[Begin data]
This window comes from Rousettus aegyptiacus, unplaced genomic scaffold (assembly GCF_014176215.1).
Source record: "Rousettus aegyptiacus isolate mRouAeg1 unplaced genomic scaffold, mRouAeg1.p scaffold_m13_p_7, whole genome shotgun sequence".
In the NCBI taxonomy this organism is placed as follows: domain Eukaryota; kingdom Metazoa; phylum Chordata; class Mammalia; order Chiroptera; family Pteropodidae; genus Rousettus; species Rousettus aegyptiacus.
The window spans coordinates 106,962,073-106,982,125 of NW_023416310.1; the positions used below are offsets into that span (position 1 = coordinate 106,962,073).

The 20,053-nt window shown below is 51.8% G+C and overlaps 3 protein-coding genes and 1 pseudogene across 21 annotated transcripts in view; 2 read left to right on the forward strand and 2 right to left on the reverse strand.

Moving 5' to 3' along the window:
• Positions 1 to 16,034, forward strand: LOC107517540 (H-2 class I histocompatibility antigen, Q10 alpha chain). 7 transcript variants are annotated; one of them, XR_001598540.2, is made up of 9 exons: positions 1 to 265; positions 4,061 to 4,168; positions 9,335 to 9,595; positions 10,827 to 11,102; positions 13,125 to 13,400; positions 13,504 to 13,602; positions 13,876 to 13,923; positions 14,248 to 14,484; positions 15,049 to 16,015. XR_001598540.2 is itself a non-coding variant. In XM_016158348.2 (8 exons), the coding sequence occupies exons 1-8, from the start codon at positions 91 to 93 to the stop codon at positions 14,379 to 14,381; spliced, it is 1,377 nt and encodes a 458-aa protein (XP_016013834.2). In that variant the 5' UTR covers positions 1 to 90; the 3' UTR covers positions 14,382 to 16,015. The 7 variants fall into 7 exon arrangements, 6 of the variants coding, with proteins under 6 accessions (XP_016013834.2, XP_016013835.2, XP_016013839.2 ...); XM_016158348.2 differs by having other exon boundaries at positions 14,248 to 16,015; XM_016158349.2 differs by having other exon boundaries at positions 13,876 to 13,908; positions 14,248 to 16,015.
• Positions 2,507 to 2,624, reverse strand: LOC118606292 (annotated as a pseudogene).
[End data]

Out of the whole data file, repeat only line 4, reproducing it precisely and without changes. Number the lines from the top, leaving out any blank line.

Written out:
The window spans coordinates 106,962,073-106,982,125 of NW_023416310.1; the positions used below are offsets into that span (position 1 = coordinate 106,962,073).